Originally posted by Spirit of 76 View Post

                        Ah I didn't know that (this is my first compressor). I had been reading a little bit and assumed a Sustainer and Compressor to be roughly the same thing.

                        Will try it out though,...Thanks!
                        I was making a joke - but, since that is the case...yeah, do that. It may still compress, but it will be a lot longer before it kicks in, and if the note envelope has quieted down enough from the initial attack, you may notice much much less compression.
                        Originally posted by Bad City
                        He's got the crowd on his side and the blue jean lights in his eyes...

                        Comment


                        • #13
                          I have always wondered which direction to turn the attack knob to to allow the most attack to be heard.

                          Sent from my SM-A115A using Tapatalk

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                          • #14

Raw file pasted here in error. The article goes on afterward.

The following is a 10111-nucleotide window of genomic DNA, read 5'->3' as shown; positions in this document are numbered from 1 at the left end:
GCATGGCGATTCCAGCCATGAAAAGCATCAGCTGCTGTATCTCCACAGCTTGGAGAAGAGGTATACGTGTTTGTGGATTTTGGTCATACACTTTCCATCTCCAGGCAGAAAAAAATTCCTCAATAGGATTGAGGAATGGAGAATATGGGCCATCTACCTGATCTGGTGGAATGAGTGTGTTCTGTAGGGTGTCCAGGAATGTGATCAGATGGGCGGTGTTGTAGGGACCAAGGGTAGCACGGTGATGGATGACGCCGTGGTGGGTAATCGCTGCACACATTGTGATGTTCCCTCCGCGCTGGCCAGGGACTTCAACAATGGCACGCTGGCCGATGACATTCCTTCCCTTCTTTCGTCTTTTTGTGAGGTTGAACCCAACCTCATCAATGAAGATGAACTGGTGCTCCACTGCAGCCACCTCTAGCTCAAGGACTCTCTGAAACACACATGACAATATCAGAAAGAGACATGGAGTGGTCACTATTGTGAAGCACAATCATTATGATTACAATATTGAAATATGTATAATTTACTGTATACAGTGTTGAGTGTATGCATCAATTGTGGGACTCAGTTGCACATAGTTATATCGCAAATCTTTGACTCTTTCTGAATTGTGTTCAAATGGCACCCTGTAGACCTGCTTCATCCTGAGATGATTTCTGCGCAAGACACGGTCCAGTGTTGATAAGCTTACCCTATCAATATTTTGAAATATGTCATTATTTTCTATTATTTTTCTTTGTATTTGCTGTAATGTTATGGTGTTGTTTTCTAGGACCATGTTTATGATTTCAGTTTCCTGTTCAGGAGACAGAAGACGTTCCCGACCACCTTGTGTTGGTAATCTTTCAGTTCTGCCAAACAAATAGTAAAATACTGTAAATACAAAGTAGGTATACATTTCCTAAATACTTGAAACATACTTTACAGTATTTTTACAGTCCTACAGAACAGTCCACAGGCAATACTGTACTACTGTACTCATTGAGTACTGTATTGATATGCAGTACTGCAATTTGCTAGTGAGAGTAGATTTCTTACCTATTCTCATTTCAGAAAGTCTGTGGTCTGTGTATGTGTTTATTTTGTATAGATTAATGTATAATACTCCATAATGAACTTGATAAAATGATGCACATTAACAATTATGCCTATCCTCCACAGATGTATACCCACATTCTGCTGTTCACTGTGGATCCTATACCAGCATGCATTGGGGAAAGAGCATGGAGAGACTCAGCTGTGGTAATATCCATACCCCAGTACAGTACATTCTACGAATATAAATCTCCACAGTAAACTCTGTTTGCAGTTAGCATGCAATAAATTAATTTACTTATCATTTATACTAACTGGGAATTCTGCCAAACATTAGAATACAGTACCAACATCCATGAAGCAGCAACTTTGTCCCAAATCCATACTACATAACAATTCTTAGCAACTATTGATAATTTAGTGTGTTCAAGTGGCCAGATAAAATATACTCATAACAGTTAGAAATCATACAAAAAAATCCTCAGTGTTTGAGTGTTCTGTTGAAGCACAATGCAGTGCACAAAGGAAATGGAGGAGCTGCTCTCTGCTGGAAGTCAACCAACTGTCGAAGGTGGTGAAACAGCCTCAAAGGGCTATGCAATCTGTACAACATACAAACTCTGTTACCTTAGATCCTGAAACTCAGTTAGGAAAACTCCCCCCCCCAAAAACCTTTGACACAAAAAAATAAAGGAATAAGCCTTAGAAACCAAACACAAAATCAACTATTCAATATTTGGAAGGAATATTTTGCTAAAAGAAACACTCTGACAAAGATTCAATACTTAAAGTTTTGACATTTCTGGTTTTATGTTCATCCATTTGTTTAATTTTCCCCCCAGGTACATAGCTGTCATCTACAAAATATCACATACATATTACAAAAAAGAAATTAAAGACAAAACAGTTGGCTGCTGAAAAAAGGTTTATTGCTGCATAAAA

Usually - left means fast (as in starts quickly) and right means slow (as in starts compressing later.
                            Originally posted by Bad City
                            He's got the crowd on his side and the blue jean lights in his eyes...

                            Comment


                            • #15
                              Originally posted by Aceman View Post
                              Usually - left means fast (as in starts quickly) and right means slow (as in starts compressing later.
                              Excellent.
                              For years I'd thought the opposite and wondered why I couldn't dial in what I wanted.
                              Sent from my SM-A115A using Tapatalk